Some known downside would be electronic files can be easily damaged by virus, a hacker can steal it and incorrect encoding or input could lead to incorrect information i.e. “garbage in, garbage out”. Storing data in hard copy or the classic paper files in cabinets or storage rooms. These types of data is most beneficial for legal requirements wherein the courts require hand written evidence, actual written signatures and is always the best source of back up in the even that soft copies are destroyed. The downside includes, it’s not a space saver decision (too much file is equal to big spaces); its fire hazard and definitely degradable. Two legislation relating to recording, storage and accessibility of HR data. The part will focus on two countries where I currently reside and work (Qatar) and based from information gathered concerning the UK Data Protection Act of 1998.

Qatar1 currently does not have a specific body of legislation addressing matters of data protection and privacy. Instead, Qatar’s data protection and privacy regime is comprised of a variety of provisions found in other laws including the Qatari Penal Code, the Qatari Trade Secrets Law, the Qatari Constitution, the Qatari Telecommunications Law, the Qatari Labour Law, the banking regulations issued by the Qatar Central Bank (QCB), and most recently the Qatari E-Commerce Law. In terms of personal information (the closest to HR data), The Qatari Labour Law provides that an employee has an obligation to keep confidential information and secrets relating to his or her employer confidential. In accordance with the Qatari Labour Law, an employer may dismiss an employee without notice and without payment of end of service gratuity if that employee discloses confidential information or secrets relating to his employer. The United Kingdom (“UK”)2, as a member of the European Union (“EU”), was required to implement the EU Data Protection Directive 95/46/EC (the “Directive”) into its national legislation.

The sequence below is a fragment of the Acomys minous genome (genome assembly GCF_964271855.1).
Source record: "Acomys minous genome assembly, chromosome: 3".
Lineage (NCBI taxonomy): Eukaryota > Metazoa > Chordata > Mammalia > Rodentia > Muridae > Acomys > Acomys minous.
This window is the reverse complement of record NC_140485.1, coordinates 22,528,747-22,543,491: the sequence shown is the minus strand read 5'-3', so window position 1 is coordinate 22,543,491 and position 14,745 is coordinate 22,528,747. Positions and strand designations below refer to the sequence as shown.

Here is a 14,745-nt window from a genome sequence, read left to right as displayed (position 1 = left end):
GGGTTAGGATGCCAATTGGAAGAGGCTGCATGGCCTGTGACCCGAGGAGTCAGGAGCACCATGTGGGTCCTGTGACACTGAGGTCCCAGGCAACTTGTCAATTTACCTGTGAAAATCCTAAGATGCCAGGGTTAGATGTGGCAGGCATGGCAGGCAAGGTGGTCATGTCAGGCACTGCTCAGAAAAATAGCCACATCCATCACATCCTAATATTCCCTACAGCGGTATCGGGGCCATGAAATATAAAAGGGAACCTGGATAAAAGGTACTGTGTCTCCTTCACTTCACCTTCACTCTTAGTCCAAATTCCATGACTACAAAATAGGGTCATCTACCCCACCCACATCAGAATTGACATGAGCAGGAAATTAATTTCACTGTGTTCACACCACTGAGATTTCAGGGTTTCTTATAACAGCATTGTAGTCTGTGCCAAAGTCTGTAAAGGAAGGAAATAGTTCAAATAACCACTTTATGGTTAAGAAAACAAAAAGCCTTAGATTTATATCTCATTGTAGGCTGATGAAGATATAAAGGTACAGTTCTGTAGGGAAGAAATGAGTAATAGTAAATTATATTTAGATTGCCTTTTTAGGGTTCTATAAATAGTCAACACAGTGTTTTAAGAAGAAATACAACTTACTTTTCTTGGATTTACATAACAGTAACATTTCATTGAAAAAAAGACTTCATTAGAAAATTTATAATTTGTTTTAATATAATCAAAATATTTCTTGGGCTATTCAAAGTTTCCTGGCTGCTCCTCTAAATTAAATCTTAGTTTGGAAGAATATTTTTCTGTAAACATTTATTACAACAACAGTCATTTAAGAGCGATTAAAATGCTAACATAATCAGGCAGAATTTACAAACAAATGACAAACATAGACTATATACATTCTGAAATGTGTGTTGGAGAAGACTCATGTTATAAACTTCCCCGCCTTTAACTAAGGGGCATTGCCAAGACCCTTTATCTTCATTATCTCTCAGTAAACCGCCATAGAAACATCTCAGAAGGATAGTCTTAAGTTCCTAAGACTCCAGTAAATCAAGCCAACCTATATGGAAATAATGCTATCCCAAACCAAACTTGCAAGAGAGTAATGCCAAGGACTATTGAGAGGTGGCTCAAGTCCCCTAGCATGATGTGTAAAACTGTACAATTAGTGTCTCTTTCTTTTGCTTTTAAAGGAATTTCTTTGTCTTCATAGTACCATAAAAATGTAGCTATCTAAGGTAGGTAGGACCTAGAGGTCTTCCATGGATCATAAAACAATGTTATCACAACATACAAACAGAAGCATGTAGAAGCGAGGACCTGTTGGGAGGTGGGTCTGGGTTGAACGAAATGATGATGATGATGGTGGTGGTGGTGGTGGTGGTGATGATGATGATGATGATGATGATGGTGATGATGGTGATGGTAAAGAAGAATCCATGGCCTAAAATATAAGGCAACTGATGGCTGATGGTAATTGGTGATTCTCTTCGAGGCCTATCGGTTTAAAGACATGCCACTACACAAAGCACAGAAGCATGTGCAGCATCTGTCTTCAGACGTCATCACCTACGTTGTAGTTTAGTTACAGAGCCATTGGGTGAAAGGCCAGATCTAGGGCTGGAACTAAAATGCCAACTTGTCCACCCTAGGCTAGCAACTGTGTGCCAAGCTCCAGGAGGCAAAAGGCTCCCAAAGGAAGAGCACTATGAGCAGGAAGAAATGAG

The Directive was implemented in the UK in March 2000 when the Data Protection Act 1998 (the “Act”) came into force. There are two transitional periods: the first expired on October 24, 2001, and the second expires on October 24, 2007. The processing of certain personal data does not become fully subject to the Act until the latter of these dates. The Office of the Information Commissioner (the “Information Commissioner”) enforces the Act. In June 2005, the Information Commissioner published the Employment Practices Data Protection Code to assist employers in understanding and complying with the Act. The collection and processing of personal data is allowed where: 1) the employee consents; 2) it is necessary for the performance of, or entering into, a contract to which the employee is a party; 3) it is necessary to comply with a legal obligation to which the employer is subject, 4) it is necessary in order to protect the vital interests of the employee; 5) it is necessary for the administration of justice, the functions under any enactment, the Crown, the government, or public functions in the public interest; or 6) it is necessary for legitimate interests pursued by the employer, or third party recipients, unless it prejudices the rights and freedoms or legitimate interests of the employee. With respect to the collection and processing of sensitive data (e.g., racial or ethnic origin, political opinions, party affiliation, and religion), additional requirements apply.